Perhaps the only thing more impressive about the NFL draft than the amount of time it takes to complete all seven rounds is the amount of grades produced in the aftermath of each selection. The draft’s winners and losers are decided before any pick plays a down of professional football.
For all the immediate evaluation that is done, it is impossible to fairly assess a draft class without data and the gift of time. Starting with 2010, 110 Sports is going back and grading every NFL draft of the past decade on a team-by-team basis.
These grades are based first and foremost on production. Other factors were taken into consideration, but the primary goal is figuring out how successful teams were at identifying talent.
The AFC West is the penultimate division in the 2013 NFL Draft re-grade.
*All stats courtesy of pro-football-reference.com and accurate through the end of the 2019 season.
Picks: DT Sylvester Williams (28nd overall), RB Montee Ball (58), DB Kayvon Webster (90), Quanterus Smith (146), WR Tavarres King (161), OG Vinston Painter (173), QB Zac Dysert (234)
Best pick: Sylvester Williams
No need for deep contemplation and analysis on this one. Williams has 63 starts in his seven-year career. The rest of the group has a total of 22. He is also the most productive player Denver drafted with 5.5 sacks and 21 tackles for loss. Williams started 55 games between 2014 and 2017, 44 of which came as a member of the Broncos.
Worst pick: Montee Ball
Things went from bad to worse for Ball as his short career progressed. He rushed for 559 yards and four touchdowns in a reserve role as a rookie, averaging 4.7 yards per carry. Ball made three starts in 2014 before a groin injury prematurely ended his season. A poor performance in the preseason led to his release on Sept. 6, 2015. He showed up to a tryout with the Packers 30 pounds overweight and eventually landed on the Patriots’ practice squad. New England cut ball in February 2016 after he was arrested on a felony battery charge reportedly relating to a dispute with his girlfriend.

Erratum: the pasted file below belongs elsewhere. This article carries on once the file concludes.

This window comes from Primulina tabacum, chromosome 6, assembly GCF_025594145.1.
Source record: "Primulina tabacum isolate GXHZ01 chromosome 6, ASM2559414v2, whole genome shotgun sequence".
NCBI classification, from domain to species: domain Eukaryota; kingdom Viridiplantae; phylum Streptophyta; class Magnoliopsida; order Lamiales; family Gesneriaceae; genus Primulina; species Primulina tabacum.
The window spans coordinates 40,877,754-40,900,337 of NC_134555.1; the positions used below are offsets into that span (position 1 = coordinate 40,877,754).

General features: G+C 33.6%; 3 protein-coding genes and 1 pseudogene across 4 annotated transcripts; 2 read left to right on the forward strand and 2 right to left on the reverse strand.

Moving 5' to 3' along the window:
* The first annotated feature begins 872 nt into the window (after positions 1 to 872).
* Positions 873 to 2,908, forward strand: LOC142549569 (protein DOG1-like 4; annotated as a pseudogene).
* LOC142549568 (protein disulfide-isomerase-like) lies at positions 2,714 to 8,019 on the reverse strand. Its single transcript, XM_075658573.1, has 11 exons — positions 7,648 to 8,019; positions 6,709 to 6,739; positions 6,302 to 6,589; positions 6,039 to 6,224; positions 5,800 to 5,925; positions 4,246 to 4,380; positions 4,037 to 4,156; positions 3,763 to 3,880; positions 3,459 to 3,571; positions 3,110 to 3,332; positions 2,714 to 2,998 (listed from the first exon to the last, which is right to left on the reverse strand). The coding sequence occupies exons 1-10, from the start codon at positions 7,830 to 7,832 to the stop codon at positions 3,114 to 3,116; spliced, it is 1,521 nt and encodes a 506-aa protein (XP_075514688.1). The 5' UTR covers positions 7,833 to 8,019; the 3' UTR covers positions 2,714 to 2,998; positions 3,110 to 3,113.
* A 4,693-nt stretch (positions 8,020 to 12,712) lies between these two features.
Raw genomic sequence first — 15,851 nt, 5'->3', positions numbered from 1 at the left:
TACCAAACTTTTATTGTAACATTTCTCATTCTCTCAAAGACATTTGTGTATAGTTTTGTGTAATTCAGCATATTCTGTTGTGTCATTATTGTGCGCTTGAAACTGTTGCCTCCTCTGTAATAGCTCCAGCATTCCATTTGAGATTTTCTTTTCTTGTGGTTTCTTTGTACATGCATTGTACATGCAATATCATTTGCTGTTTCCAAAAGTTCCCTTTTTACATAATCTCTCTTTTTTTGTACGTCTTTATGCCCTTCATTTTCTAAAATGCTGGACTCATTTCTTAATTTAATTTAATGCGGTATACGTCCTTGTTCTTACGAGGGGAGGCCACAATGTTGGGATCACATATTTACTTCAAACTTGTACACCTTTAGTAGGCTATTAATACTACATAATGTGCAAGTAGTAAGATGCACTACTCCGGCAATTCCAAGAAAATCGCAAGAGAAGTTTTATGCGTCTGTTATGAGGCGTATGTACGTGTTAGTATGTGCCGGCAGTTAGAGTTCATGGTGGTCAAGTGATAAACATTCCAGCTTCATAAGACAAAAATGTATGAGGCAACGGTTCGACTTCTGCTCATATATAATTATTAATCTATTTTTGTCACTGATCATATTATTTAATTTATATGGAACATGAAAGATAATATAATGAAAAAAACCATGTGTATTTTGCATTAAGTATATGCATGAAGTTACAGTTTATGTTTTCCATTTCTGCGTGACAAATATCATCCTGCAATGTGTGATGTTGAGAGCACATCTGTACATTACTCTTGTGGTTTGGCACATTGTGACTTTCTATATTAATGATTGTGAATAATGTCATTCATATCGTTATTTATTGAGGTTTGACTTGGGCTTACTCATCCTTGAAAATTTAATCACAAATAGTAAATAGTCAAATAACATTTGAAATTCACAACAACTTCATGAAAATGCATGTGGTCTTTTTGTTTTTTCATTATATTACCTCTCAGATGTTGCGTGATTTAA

Denver had seven picks, four of which were in the top 150. Nobody the Broncos selected except Williams and Webster appeared in more than 21 games or started more than three times. The fact that Williams — who was certainly not an overwhelming success — is far and away the best player in this class tells you everything you need to know.
Kansas City Chiefs
Picks: Eric Fisher (1), TE Travis Kelce (63), RB Knile Davis (96), LB Nico Johnson (99), DB Sanders Cummings (134), C Eric Kush (170), FB Braden Wilson (204), DE Mike Catapano (207)
Best pick: Travis Kelce
Knee surgery limited Kelce to one game and zero receptions as a rookie. Since then, he has compiled five Pro Bowl appearances, two First Team All-Pro selections, 6,465 receiving yards and 37 receiving touchdowns. Kelce ranks second in receptions, first in receiving yards and third in receiving touchdowns among tight ends since entering the league in 2013. He has caught at least 80 passes and surpassed the 1,000-yard mark each of the past four seasons.
Worst pick: Nico Johnson
Johnson’s tenure with Kansas City lasted one season and six appearances. He was released at the end of the 2014 preseason and signed to the team’s practice squad. Cincinnati claimed him off Kansas City’s practice squad, where Johnson played 11 games and started twice that season. The last of his 18 NFL games came as a member of the Giants in 2015. Johnson recorded 22 tackles in his career.